Tucked away atop the hillside of the surrounding Sierra del Escambray mountains in Central Cuba lies one of Cuba’s most precious colonial jewels: The beautiful colonial city of Trinidad. Founded in 1514 as Villa de la Santísima Trinidad by Diego Velázquez de Cuéllar, a Spanish conquistador, Trinidad has rightfully earned the reputation as one of the most beautiful and well-preserved colonial cities in all of Latin America.
Author’s note: This is post is part II of a two-part series. To read the first post, click here.
After our glorious mouth-watering lunch at Palador Enriques in Playa Larga, it was time to board the bus again and continue along south to Trinidad. We were all extremely full after our lobster and seafood feast but there was no time to snooze. We only had a short drive until we arrived at our next destination before reaching Trinidad: The Bay of Pigs Museum. It was time to soak up Cuban Propaganda to the fullest extent.
The Bay of Pigs or Plaza Giron is the famous beach site in Cuba known for the final battle between Castro’s armed forces and the counter-revolutionary army on the 17-19 of April in 1961. Known in Cuba as the Playa de Zapata, Castro became keenly interested in helping this depopulated pristine area of Cuba that was home to many underemployed, uneducated Cubans. Castro spent time in Playa de Zapata and his unique knowledge of this remote part of Cuba greatly assisted him during the infamous Bay of Pigs fiasco.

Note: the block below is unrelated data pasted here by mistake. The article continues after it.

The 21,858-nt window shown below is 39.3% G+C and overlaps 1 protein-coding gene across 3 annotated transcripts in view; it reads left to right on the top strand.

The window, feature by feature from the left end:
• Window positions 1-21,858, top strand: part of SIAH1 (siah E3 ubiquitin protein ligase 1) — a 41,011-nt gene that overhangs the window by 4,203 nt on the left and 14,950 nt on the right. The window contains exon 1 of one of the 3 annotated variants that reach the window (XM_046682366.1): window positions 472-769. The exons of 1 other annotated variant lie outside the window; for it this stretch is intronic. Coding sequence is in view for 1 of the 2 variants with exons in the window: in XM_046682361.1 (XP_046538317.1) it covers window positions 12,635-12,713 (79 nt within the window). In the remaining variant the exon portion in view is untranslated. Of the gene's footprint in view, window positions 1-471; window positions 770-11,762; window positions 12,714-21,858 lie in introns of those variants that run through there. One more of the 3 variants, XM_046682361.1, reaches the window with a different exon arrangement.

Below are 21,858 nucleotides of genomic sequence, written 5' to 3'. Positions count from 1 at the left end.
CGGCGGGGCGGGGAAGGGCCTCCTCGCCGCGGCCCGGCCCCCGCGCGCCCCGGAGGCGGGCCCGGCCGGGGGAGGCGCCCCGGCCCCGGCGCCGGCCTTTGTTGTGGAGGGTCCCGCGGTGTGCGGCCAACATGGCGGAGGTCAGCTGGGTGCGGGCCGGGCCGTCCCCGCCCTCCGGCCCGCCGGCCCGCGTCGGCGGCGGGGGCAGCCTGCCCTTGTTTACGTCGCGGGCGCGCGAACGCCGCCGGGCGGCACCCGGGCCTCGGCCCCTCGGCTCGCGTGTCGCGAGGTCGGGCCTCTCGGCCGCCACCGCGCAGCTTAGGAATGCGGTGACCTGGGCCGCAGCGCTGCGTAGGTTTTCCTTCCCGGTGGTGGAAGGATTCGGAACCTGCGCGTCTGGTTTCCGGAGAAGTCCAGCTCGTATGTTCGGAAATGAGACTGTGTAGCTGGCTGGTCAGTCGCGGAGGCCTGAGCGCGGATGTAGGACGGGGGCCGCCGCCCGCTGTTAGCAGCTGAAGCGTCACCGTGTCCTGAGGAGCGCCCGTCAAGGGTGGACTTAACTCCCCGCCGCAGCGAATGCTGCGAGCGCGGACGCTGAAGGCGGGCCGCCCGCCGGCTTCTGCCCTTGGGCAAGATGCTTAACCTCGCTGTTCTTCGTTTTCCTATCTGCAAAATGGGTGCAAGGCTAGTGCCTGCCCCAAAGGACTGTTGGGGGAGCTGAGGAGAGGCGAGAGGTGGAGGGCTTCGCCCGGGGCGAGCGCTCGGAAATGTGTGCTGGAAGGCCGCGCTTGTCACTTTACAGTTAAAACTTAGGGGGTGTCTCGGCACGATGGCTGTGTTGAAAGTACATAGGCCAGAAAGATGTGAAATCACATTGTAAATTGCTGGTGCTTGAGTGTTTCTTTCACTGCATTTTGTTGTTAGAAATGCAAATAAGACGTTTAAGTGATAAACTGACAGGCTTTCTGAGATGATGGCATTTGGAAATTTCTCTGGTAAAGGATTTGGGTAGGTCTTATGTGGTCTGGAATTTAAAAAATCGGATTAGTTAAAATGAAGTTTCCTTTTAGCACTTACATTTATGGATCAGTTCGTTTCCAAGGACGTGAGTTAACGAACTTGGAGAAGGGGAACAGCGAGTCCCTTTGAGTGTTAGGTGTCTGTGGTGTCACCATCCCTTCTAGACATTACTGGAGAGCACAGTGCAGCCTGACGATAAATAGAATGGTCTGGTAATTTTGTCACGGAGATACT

Cuba’s rich culture and heritage is a melting pot of mixed ancestry and race. As the Spanish came to colonize Cuba, they brought in over a million slaves from Africa to work on the plantations starting in the 16th century until the abolition of slavery in 1886. During those years, African slaves were coerced to assimilate as much as possible into Spanish Cuban society. However, they fortunately had rather creative ways at retaining their own unique culture and identity through their religion Santeria, music, and dance. One of the benefits of the Cuban revolution was the creation of a more equal society. Although racism still exists a little bit it is much less prevalent than in other parts of the world.
Trinidad, one of the most beautiful colonial towns in all of Cuba, has a strong Afro-Cuban culture. One of the highlights of our visit to Trinidad was a live show of Afro-Cuban music and dancing at the Palenque de los Congoes Reales in the heart of Colonial Trinidad. Over tangy mojitos, we enjoyed a live performance of rumba dance to traditional Afro-Cuban music.